Support and empower India’s migrant workers

Heartbreaking images of the gruelling trek back home of distressed migrant labourers and the tragic loss of lives in road accidents have shaken India’s conscience. The operation Shramik Express, which is ensuring the safe return of over four million migrants by buses and trains, shows that the government has mounted a whatever-it-takes response.

Migrant labourers are the backbone of India’s informal sector and micro, small and medium enterprises. Their crisscrossing of states for jobs signifies economic integration, and also inter-regional and rural-urban disparities. While empowering themselves, they also enrich their home and host states. The national lockdown has threatened to unravel this fabric. Their exodus from host states has created a humanitarian and health security challenge, and a logistical nightmare. It has complicated Prime Minister (PM) Narendra Modi’s mission to contain the coronavirus contagion. It has posed a long-term labour dislocation and atrophy risk. It is already impacting the restart of economic activities and recovery plans activated by the Atmanirbhar Bharat Abhiyan (Self-reliant India Mission).
The Opposition is using the situation to critique the government’s strategy for handling the coronavirus disease. As concerned stakeholders, they must recognise that an all-of-India effort is required. The PM is driving India’s Raja Bhagirath-like efforts to respond to the cataclysm in the spirit of cooperative and consultative federalism, with empathy for the poor, including “pravasi shramiks”. The infectious virus has pushed governments into untrodden policy and action space. Any life-saving action in prevention and response extracts Bhagirath’s penance.

States decide on extension and enforcement of lockdown, and are responsible for providing relief. The Centre had to persuade the states to agree to the mass transportation of workers with the attendant risks of contagion. Some chief ministers such as Yogi Adityanath have been proactive, while others are hesitant and unprepared. In the future, Centre-state protocols must be established for instant implementation in disasters.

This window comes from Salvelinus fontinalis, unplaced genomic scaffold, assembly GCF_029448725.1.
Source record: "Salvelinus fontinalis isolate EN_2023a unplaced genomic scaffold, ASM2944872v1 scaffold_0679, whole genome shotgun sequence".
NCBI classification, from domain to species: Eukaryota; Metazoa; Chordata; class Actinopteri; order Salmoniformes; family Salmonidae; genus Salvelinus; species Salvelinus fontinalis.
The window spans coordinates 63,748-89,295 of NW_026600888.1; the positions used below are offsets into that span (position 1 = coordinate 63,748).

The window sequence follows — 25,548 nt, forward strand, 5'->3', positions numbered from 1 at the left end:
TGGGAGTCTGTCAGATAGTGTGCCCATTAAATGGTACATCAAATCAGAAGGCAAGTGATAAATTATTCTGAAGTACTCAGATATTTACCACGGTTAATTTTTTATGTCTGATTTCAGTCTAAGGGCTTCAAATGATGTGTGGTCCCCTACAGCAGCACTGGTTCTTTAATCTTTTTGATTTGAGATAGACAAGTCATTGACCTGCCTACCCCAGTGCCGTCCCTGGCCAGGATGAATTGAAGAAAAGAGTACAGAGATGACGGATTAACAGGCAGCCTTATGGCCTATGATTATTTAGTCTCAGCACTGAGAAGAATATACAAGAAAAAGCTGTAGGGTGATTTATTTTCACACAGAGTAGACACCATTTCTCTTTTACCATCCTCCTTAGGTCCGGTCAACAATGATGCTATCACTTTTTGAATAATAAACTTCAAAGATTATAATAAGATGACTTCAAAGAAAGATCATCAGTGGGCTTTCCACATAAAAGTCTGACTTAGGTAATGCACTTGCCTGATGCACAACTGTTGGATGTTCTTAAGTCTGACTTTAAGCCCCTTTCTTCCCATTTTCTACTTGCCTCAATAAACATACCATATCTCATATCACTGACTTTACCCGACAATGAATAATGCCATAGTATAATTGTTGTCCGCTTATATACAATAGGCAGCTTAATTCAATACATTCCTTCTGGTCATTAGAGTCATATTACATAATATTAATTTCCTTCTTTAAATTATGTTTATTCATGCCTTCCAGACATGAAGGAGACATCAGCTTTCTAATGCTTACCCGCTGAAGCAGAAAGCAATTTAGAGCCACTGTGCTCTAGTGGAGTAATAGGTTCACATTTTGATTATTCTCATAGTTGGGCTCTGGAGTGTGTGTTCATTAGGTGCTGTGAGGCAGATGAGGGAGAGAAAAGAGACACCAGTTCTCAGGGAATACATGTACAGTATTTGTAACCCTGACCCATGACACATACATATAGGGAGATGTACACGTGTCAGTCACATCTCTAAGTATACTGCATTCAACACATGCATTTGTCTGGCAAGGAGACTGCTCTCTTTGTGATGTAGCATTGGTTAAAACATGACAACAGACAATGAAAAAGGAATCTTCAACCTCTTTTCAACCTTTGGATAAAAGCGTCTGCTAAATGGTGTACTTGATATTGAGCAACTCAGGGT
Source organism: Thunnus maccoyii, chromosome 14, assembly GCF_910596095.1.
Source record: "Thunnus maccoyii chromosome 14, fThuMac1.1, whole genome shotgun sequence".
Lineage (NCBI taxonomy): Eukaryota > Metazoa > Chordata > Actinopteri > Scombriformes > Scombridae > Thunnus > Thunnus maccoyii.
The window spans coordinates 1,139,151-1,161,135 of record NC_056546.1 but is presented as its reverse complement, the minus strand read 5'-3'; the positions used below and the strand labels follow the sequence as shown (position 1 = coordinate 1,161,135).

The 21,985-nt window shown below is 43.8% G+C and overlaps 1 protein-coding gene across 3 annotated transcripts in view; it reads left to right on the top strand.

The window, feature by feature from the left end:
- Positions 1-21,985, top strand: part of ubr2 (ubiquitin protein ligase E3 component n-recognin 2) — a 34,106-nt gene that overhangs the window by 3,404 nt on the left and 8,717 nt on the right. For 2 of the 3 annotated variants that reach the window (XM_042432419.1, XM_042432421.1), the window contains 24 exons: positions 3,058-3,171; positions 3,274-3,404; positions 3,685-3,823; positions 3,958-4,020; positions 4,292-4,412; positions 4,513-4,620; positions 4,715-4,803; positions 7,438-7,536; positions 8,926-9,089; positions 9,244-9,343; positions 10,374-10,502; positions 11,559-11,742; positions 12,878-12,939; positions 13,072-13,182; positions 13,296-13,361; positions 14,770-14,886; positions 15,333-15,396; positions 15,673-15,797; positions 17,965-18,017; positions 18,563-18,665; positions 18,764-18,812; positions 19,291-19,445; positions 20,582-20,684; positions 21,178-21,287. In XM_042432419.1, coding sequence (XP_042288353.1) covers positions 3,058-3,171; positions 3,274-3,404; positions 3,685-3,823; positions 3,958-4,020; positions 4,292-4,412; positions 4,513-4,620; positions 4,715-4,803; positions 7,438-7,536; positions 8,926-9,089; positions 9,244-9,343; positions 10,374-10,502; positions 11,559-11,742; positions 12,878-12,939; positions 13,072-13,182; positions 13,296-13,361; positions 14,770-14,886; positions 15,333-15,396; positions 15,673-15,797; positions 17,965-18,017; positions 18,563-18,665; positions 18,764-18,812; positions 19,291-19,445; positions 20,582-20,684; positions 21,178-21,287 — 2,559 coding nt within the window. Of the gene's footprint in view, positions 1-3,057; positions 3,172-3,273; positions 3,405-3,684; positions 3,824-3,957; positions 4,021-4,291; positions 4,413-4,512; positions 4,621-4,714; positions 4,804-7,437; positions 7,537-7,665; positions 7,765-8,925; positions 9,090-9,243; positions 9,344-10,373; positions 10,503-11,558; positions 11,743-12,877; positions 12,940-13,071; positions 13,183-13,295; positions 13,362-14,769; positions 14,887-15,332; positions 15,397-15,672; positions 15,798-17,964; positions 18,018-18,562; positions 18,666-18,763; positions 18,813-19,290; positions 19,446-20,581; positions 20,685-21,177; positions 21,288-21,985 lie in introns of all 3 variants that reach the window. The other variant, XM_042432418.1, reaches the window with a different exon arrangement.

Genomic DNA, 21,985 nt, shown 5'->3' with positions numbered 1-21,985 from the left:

It is important to collect comprehensive migrant worker-related data and statistics that are skill-, sector-, and gender-disaggregated, pan-India and state-wise. Its absence has blindsided all on the scale of the migrant labour challenge and frustrated efforts to reach them to help with food, cash health services, shelter or relocation to home/host state.

The information asymmetry poor migrants faced to access information on relief, benefits and transport needs to be addressed. Many became prey to disinformation, unscrupulous touts and motivated panic-mongers. Well-functioning hotlines, outreach systems and providing low-cost smart phones and IT education are crucial.

Many migrant workers left cities for fear of disease and stigma, job, shelter, income, food insecurity, and to be with families. Others stayed in cities due to pull factors: Better wages, jobs, economic and social upward mobility prospects.

The challenges they face on return to their home states include resistance from their communities fearing infection and lack of income and employment. Governments must provide for their local sustenance and employment and return to host states.

Targeted and ecosystem support for migrant workers is a major thrust of the Atmanirbhar Bharat package. A veritable Abhiyaan for migrant workers’ welfare and empowerment must be driven with state governments on a war-footing. At this time, migrant workers’ well-being and unleashing their potential is vital to India’s survival and economic revival.

Lakshmi Puri is a former assistant secretary general, United Nations, former deputy executive director of UN Women, and former acting deputy secretary general of UNCTAD

The views expressed are personal

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